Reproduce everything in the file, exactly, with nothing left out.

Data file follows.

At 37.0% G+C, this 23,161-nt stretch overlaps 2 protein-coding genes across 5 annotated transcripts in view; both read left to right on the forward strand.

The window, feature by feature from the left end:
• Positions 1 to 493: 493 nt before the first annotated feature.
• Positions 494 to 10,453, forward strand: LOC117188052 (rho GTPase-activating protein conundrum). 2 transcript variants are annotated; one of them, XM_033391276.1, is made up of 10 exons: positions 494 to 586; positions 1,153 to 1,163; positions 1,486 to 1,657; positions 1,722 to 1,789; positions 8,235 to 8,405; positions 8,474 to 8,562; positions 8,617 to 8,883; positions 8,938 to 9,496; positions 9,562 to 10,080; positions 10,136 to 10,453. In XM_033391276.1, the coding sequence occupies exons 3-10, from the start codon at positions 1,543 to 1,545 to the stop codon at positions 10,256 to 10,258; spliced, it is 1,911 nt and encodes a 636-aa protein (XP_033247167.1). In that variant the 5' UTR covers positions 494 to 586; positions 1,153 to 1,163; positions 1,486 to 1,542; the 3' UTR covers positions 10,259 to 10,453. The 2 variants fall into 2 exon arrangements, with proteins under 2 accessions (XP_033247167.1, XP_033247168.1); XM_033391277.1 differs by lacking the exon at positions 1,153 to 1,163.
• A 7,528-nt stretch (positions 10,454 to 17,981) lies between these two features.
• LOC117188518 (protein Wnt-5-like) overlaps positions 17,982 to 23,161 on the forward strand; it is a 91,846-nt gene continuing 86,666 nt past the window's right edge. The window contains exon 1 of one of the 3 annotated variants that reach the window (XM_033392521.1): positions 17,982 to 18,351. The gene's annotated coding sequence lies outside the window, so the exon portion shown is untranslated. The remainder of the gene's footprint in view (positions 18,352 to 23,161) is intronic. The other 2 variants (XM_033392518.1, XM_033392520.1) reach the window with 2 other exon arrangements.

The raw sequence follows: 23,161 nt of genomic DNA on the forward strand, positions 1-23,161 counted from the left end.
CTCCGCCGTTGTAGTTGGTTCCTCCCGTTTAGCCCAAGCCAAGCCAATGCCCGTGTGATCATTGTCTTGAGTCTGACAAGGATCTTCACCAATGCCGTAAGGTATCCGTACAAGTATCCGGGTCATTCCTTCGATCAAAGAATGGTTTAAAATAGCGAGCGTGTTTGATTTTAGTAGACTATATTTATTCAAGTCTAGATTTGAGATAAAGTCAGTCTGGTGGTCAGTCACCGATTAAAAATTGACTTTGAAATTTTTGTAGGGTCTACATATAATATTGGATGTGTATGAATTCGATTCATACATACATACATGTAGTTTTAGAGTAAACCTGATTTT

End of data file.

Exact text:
At 37.0% G+C, this 23,161-nt stretch overlaps 2 protein-coding genes across 5 annotated transcripts in view; both read left to right on the forward strand.

The window, feature by feature from the left end:
• Positions 1 to 493: 493 nt before the first annotated feature.
• Positions 494 to 10,453, forward strand: LOC117188052 (rho GTPase-activating protein conundrum). 2 transcript variants are annotated; one of them, XM_033391276.1, is made up of 10 exons: positions 494 to 586; positions 1,153 to 1,163; positions 1,486 to 1,657; positions 1,722 to 1,789; positions 8,235 to 8,405; positions 8,474 to 8,562; positions 8,617 to 8,883; positions 8,938 to 9,496; positions 9,562 to 10,080; positions 10,136 to 10,453. In XM_033391276.1, the coding sequence occupies exons 3-10, from the start codon at positions 1,543 to 1,545 to the stop codon at positions 10,256 to 10,258; spliced, it is 1,911 nt and encodes a 636-aa protein (XP_033247167.1). In that variant the 5' UTR covers positions 494 to 586; positions 1,153 to 1,163; positions 1,486 to 1,542; the 3' UTR covers positions 10,259 to 10,453. The 2 variants fall into 2 exon arrangements, with proteins under 2 accessions (XP_033247167.1, XP_033247168.1); XM_033391277.1 differs by lacking the exon at positions 1,153 to 1,163.
• A 7,528-nt stretch (positions 10,454 to 17,981) lies between these two features.
• LOC117188518 (protein Wnt-5-like) overlaps positions 17,982 to 23,161 on the forward strand; it is a 91,846-nt gene continuing 86,666 nt past the window's right edge. The window contains exon 1 of one of the 3 annotated variants that reach the window (XM_033392521.1): positions 17,982 to 18,351. The gene's annotated coding sequence lies outside the window, so the exon portion shown is untranslated. The remainder of the gene's footprint in view (positions 18,352 to 23,161) is intronic. The other 2 variants (XM_033392518.1, XM_033392520.1) reach the window with 2 other exon arrangements.

The raw sequence follows: 23,161 nt of genomic DNA on the forward strand, positions 1-23,161 counted from the left end.
CTCCGCCGTTGTAGTTGGTTCCTCCCGTTTAGCCCAAGCCAAGCCAATGCCCGTGTGATCATTGTCTTGAGTCTGACAAGGATCTTCACCAATGCCGTAAGGTATCCGTACAAGTATCCGGGTCATTCCTTCGATCAAAGAATGGTTTAAAATAGCGAGCGTGTTTGATTTTAGTAGACTATATTTATTCAAGTCTAGATTTGAGATAAAGTCAGTCTGGTGGTCAGTCACCGATTAAAAATTGACTTTGAAATTTTTGTAGGGTCTACATATAATATTGGATGTGTATGAATTCGATTCATACATACATACATGTAGTTTTAGAGTAAACCTGATTTT